1902 Encyclopedia > Agriculture > Large and Small Farming - Introduction. Tenancies at Will and Leases.

(Part 102)


Introduction. Tenancies at Will and Leases.


No treatise on agriculture will in these days be considered complete which does not take note of some of the various modes in which the treatment of the soil may be affected by variations in the cultivating occupiers form of tenure. A farm, mey be the property of its occupiers, or be held by him at will or on lease. According t its extent it will be the subject of grande or of petite culture, expressions which in the following pages will be Anglicised as large and small culture or farming., If a farm be of small size, and if its occupant be also its owner, peasant proprietorship comes into play. If it be let, its rent may consist of a payment of predetermined amount in money or in kind, or may, instead of a fixed portion, be a predetermined proportion of the annual produce. It may be let to one individual, singly responsible for the rent and for all imposts, fiscal or other, and exclusively entitled to the whole of the remaining net produce; or it may be held in common by any number of coparceners, all co-operating in the cultivation, and jointly and severally responsible for the rent and other dues, and all participating in the net profits.

Each of these systems has its advocated, and of one of them, at least, the admirers are so much enamoured as to be unable to perceived merit in any of the rest. A judgment upon them that would be generally acceptable is therefore impossible and need not be attempted here. Nothing more will be aimed at than such an impartial estimate of the advantages and disadvantages of each as may help an unbiased reader to judge for himself.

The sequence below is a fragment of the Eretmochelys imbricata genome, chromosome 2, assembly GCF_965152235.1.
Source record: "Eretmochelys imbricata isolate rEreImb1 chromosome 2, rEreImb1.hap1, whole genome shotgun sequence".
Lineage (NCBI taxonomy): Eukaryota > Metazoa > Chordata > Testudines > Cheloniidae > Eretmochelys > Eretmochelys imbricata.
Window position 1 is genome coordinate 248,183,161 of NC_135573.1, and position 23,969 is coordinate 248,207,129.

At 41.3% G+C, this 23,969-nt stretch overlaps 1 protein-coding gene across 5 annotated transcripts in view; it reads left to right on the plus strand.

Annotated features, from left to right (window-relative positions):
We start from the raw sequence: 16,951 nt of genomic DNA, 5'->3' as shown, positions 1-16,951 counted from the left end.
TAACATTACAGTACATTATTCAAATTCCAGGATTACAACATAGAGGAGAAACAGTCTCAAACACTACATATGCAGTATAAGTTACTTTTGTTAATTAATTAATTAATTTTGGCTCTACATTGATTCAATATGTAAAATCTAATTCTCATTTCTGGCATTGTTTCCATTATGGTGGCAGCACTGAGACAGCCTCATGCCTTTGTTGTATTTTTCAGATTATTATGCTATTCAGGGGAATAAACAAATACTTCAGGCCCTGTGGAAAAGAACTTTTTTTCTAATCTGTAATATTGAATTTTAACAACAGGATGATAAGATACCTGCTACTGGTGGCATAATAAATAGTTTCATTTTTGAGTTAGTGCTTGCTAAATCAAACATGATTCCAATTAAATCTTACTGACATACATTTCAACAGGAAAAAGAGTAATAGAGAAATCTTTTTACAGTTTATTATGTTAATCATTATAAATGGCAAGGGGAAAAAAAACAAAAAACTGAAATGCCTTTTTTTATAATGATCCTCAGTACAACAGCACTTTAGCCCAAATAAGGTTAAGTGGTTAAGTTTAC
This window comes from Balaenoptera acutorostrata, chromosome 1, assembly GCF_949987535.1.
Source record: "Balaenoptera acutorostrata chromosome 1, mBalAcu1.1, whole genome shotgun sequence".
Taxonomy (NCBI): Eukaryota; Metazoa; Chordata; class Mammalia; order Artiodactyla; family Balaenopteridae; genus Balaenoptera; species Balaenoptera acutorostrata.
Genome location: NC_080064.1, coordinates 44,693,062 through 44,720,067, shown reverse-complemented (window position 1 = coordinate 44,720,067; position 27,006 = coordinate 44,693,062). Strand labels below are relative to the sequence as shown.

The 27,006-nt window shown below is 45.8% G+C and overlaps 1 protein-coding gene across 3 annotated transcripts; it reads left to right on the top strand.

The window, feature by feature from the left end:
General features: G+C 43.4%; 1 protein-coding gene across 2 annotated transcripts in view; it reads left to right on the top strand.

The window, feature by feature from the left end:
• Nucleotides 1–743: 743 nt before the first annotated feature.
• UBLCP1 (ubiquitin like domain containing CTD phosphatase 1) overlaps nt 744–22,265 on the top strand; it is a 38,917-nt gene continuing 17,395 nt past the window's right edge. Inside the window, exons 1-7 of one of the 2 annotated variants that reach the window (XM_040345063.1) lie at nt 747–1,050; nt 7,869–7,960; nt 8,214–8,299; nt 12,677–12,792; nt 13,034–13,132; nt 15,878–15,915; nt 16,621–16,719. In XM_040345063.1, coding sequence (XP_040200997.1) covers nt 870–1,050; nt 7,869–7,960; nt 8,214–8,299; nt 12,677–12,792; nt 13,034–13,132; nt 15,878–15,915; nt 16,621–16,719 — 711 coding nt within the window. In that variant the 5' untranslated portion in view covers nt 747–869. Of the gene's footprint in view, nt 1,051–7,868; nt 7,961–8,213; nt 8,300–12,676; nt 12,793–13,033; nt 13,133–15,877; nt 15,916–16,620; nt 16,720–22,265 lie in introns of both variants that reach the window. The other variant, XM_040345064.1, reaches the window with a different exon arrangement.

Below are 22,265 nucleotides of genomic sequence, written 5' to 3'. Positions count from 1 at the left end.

Tenancies at Will and Leases

I. In regard to tenancy at will and to leases, little need be added to the observations made in previous chapters of this article. For the considerable, however, of those who insist on the undoubted fact that in Great Britain, where tenancy at will is still the rule, and leases as yet only the exception, the same families, although liable to be ousted at sic months notice, are nevertheless often found occupying the same land from generation to generation, the following may be suggested as a not improbable explanation of the landlord’s non-exercise of the power of eviction., It may perhaps be not so much that the farmers really confound past continuity with future prevents their investing liberally in improvements, and thereby bringing the land into a condition calculated to attract higher bidders for its possession. Such increase as does take place in its lettable value is chiefly due to enhancement of the prices of produce; and to a rise of rent proportionate to such enhancement the old tenants readily submit rather than be removed. The principal loser here is the landlord, whose short-sighted policy deters his tenants from a species of enterprise the benefit of which would eventually become principally his own. If the tenants took the trouble to make the comparison, they might, it is true to , deliberately prefer the mere chance of a long series of years at a low rent to the certainty of the same low rent for a limited term, coupled with the nearly equal certainty of a rise of rent at the end of the term. Their gains in the former case, they might argue, however meager, might at least be easily earned; whereas materially to increase them in the latter case, although perhaps possible, would be possible only at the expense of much anxiety of mind as well as of much extra sweat of the brow.

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